Retirement for Singles: How to Plan for Care without Adult Children

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Navigating the aging process is difficult for anyone, but retirement for singles proves especially challenging. Whereas couples have each other to lean on and parents can turn to their adult children for assistance with care or to serve as powers of attorney, aging alone may present some risks.

More and more older Americans are unmarried and don’t have children. By 2030, approximately 16% of women between the ages of 80 and 84 will be childless, compared with about 12% in 2010, according to a 2013 AARP report.

While many older singles try to control the risks of aging alone, some don’t fare as well. In fact, a 2016 study suggests that unmarried, childless older adults are at higher risk for medical problems, cognitive decline and premature death than those who have children.

“People who are aging alone need to make plans when they are independent and functional,” said Dr. Maria Torroella Carney, chief of geriatric and palliative medicine at the Northwell Health System on Long Island and lead author of the 2016 study. “They need to learn about the resources in the community and the appropriate time to start using them.”

So how can single seniors plan for care without adult children? Consider the following tips.

Explore Community Resources.

Older adults can take advantage of the various resources available to them right in their communities. This may involve procuring home-based products such as meal delivery services or doctors who make house calls or visiting senior centers in the area. Certain organizations even organize volunteers to help seniors who live on their own, providing rides to medical appointments, computer support and home repairs.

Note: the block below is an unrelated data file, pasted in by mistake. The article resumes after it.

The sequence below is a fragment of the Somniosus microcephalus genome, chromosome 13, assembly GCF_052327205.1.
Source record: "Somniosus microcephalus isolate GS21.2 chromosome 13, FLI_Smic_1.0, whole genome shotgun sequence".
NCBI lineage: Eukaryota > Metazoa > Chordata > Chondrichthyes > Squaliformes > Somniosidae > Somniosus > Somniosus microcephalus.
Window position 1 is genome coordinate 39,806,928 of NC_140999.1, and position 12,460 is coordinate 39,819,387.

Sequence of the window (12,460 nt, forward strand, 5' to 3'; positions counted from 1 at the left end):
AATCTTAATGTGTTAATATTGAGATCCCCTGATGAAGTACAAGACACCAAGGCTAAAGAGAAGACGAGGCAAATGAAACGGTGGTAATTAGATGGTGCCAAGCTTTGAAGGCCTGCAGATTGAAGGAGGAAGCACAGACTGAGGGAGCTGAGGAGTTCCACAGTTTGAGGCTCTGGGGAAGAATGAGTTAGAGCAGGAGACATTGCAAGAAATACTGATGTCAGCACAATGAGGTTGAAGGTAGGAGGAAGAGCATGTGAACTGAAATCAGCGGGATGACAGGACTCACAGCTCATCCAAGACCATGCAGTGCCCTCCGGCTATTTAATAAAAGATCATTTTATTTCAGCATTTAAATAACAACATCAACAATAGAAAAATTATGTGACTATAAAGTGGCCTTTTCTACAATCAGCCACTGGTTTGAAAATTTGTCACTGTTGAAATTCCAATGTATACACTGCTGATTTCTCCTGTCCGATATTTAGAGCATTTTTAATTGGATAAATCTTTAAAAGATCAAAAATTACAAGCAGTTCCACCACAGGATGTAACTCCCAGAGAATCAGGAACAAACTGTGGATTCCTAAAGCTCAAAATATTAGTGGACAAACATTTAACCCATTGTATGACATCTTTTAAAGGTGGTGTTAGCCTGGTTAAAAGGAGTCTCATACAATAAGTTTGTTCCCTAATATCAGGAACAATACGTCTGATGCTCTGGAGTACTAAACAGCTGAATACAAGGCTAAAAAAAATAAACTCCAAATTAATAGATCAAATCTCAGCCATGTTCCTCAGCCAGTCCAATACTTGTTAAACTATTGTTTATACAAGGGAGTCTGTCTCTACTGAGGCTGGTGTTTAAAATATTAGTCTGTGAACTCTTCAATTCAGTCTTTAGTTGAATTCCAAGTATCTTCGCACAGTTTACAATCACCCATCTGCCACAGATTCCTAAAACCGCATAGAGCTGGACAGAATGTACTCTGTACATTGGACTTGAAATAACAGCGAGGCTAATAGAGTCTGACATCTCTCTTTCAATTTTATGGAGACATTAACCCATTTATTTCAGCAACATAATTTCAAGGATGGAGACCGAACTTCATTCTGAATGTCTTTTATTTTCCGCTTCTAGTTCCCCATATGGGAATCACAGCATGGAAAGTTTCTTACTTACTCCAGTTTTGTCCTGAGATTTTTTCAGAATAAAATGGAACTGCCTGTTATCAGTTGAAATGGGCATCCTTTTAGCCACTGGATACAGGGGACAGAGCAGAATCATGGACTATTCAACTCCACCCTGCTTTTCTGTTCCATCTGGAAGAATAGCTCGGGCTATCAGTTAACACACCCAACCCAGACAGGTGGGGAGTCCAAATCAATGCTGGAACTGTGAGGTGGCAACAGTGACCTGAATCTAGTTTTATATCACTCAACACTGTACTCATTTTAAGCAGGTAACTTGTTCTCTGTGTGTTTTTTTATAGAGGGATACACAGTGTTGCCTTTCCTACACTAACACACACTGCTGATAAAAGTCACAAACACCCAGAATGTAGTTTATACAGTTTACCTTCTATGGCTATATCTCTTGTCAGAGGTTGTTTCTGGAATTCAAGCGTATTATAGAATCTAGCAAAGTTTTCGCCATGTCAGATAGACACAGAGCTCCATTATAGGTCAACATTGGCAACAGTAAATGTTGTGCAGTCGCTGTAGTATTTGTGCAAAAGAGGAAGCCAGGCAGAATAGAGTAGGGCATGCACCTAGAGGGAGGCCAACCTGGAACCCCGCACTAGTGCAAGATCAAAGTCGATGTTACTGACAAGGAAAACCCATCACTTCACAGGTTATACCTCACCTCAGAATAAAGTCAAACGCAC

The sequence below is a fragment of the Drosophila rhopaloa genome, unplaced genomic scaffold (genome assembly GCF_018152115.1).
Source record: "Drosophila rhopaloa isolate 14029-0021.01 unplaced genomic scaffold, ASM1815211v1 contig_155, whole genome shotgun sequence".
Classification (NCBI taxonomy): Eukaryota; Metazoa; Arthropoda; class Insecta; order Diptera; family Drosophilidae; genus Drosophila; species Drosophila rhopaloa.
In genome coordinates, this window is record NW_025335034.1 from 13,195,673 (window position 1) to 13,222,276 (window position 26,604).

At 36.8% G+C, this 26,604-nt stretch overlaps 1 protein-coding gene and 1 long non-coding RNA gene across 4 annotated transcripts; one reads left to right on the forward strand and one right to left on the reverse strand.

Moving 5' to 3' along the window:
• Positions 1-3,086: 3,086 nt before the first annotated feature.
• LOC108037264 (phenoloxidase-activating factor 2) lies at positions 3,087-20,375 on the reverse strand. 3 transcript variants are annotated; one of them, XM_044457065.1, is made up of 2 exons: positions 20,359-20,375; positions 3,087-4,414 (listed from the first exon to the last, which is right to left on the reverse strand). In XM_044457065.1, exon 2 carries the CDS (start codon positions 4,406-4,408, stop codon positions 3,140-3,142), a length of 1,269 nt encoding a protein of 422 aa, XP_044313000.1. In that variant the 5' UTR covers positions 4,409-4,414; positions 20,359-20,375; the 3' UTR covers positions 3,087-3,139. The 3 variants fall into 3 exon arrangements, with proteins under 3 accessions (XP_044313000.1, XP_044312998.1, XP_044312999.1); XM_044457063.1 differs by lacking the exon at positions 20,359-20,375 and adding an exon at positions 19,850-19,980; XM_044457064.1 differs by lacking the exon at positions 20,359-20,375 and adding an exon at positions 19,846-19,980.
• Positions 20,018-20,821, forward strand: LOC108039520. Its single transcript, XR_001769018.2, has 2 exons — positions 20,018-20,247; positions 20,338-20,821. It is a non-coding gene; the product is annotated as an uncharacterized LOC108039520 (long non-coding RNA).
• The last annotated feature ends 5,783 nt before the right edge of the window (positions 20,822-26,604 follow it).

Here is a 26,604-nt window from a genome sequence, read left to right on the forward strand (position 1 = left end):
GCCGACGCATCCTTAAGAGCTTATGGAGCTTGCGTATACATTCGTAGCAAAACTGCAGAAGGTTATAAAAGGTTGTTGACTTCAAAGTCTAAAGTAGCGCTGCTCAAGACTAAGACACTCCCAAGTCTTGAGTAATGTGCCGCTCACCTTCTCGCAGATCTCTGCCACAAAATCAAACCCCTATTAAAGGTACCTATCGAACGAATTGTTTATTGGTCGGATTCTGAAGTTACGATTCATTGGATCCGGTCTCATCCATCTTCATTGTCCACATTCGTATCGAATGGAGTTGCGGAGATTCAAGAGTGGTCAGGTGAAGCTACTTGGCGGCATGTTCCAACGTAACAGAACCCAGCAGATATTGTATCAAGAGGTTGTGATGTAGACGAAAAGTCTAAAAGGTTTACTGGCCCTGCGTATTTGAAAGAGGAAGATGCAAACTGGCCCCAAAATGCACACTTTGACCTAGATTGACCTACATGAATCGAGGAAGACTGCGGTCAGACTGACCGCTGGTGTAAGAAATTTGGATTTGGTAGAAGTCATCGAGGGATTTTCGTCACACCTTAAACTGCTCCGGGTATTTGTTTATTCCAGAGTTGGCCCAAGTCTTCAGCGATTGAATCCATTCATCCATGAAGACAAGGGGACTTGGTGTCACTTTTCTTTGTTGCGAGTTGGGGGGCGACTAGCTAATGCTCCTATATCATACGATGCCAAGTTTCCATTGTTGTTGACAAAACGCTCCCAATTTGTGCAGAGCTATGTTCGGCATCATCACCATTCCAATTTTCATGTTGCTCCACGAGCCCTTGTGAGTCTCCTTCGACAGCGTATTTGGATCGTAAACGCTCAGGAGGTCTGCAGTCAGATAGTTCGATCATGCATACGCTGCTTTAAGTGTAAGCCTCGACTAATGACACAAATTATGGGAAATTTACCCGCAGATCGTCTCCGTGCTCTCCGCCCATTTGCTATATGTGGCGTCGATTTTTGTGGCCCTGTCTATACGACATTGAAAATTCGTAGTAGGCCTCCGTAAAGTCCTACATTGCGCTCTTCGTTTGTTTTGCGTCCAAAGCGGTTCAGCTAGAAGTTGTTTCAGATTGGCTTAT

Consult the Professionals.

Take the initiative of consulting professionals prior to medical emergencies or other situations. This ensures that childless seniors maintain control over their futures. An elder law lawyer will draw up any documents necessary in case of incapacitation. A financial advisor will oversee any money items that need to get in order. And a geriatric care manager will coordinate care and be on call as health deteriorates, too.

Expand Social Networks.

The key to aging alone is to never truly be alone. This may mean making the move from a secluded rural or suburban neighborhood to an apartment downtown, or even to a senior living community, to be around more people, or maintaining relationships with family, friends and acquaintances who live nearby. It also requires establishing new connections, whether that’s through social media or area meetups for local seniors.

No plan is foolproof, of course. But having a plan in place will most certainly alleviate concerns when it comes to retirement for singles. It can also prevent some serious medical issues down the road.